Zimbabwe Introduces New Currency, Angering Everyone
May 5, 2016 — 6:00 PM EDT
A man holds a handful of 5 Billion Zimbabwean dollar notes, in Harare.
Photographer: Tsvangirayi Mukwazhi/AP Photo
Central bank notes seen as return of hated Zimbabwe dollar
Country crippled by excessive imports, business lobby says
A new currency printed by Zimbabwe’s central bank to ease a cash shortage has drawn scorn from critics attacking it as signaling a return to the hated local dollar, abandoned seven years ago as inflation spiraled to 500 billion percent.
Photographer: Jekesai Njikizana/AFP/Getty Images
The central bank will distribute units with face values ranging from two to 20 dollars, pegged to the U.S. currency, Governor John Mangudya said Wednesday, describing them as “bond notes” that add to bond coins already in circulation. Banks have limited cash withdrawals and shut down some ATMs in Zimbabwe, where residents use a mix of currencies including the greenback, yuan and South African rand. Mangudya didn’t specify how the value of the notes would be guaranteed.
“It’s zombie money, made from nothing,” said Fredmore Kupirwa, who sells sodas, canned food and corn meal from his shop in Mvurwi, a town north of the capital, Harare. Kupirwa said he needs to pay some cross-border suppliers in dollars. “I must pay them in dollars, but if my customers are paying me in this stupid currency, how can I re-stock?”
The central bank will also convert 40 percent of all bank deposits resulting from exports to rand, and a further 10 percent to euros, Mangudya said. Former Finance Minister Tendai Biti, who now heads the MDC-Renewal opposition party, said Zimbabweans would reject the new currency.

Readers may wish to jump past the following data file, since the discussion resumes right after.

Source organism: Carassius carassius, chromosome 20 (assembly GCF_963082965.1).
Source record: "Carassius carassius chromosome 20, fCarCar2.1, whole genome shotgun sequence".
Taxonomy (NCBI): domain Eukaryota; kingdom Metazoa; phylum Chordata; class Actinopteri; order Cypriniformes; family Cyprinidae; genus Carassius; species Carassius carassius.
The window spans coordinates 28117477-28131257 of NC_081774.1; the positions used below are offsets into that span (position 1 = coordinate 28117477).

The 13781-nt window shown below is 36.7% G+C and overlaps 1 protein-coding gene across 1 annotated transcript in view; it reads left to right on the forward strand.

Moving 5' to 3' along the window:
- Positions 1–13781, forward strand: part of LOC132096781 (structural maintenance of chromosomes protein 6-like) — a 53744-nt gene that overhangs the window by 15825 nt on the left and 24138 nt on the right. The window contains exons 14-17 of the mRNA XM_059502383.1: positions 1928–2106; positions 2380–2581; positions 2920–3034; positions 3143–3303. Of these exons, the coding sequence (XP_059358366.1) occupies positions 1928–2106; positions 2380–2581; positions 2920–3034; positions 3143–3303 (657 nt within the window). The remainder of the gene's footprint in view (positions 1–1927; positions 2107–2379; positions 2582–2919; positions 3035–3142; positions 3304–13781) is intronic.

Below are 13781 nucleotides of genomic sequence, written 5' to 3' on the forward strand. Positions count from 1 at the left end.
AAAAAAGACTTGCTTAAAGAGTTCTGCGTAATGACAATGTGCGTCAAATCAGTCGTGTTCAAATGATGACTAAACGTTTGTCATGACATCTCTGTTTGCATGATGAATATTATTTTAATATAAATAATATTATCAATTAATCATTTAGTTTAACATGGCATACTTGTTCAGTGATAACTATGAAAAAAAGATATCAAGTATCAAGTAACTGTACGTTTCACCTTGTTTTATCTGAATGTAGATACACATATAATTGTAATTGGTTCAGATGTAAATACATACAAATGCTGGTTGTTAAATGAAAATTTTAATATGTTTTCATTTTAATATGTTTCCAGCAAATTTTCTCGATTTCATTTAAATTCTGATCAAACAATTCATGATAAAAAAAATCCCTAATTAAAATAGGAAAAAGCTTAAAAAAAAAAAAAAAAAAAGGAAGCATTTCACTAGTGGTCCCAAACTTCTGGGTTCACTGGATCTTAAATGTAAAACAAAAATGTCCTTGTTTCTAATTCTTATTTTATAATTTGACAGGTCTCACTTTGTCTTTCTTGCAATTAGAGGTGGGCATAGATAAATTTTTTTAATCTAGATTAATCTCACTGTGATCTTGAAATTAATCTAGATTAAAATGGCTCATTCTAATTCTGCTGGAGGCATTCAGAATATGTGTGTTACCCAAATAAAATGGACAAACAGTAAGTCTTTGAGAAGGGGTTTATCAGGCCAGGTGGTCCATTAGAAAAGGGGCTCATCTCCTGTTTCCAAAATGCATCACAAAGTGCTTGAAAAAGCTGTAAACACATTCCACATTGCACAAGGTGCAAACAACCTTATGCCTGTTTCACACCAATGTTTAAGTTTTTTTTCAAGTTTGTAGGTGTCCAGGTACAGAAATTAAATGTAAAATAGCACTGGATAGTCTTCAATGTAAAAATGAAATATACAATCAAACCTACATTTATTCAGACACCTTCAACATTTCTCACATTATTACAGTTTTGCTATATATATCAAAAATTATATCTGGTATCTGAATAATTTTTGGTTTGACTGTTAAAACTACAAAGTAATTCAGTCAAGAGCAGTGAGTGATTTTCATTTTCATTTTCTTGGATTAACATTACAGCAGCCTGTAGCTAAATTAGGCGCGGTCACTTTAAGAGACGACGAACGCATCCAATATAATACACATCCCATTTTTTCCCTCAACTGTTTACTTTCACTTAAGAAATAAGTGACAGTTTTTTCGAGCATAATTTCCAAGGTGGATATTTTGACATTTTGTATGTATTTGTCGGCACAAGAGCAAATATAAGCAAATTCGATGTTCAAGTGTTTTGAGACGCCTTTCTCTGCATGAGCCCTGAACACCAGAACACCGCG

“It’s a cynical, disrespectful and contemptuous move that has no logic,” Biti said. “It’s the return of the Zimbabwe dollar, marking a gross admission that the regime has failed and will drag everyone down into the abyss.”
The start of state-sanctioned seizures of white-owned commercial farms in 2000 by black subsistence farmers deprived of land during colonial rule slashed exports of crops ranging from tobacco to roses, triggering a near decade-long recession. That caused hyperinflation and the introduction of currencies including the dollar as legal tender. As the dollar strengthened against currencies like the South African rand, imports became cheaper, causing plants in Zimbabwe to shut down and half local production.
The main opposition Movement for Democratic Change predicted Thursday that the ruling Zimbabwe African National Union-Patriotic Front party would end its multi-currency system before the year is over. “Faced with this crisis, the government is likely going to completely de-dollarize by December 2016,” it said in a statement. “This will plunge Zimbabwe back into the era of hyperinflation.”
Busisa Moyo, president of the Confederation of Zimbabwe Industries, said the notes printed by the central bank might relieve the cash shortage, but wouldn’t address the cause of the crisis. “What’s needed is to address the problem of excessive imports and the lack of foreign direct investment,” he said by phone.
The South African Reserve Bank said Friday there was a “negligible” amount of rand circulating in Zimbabwe. The bank doesn’t expect a “notable increase” in demand for the currency as trade patterns between the countries are expected to remain as they are, it said in an e-mailed response to questions.
Kupirwa, the trader, said shoppers and businesses would struggle to have confidence in the Zimbabwean central bank’s new bond notes.
“They’re saying it is a U.S. dollar, or it is worth a U.S. dollar, but how?” he said. “A U.S. dollar must be printed in America, not in Harare. If it is printed in Harare, it is a piece of paper, ghost money, worthless unless Obama tells me it is a proper dollar.”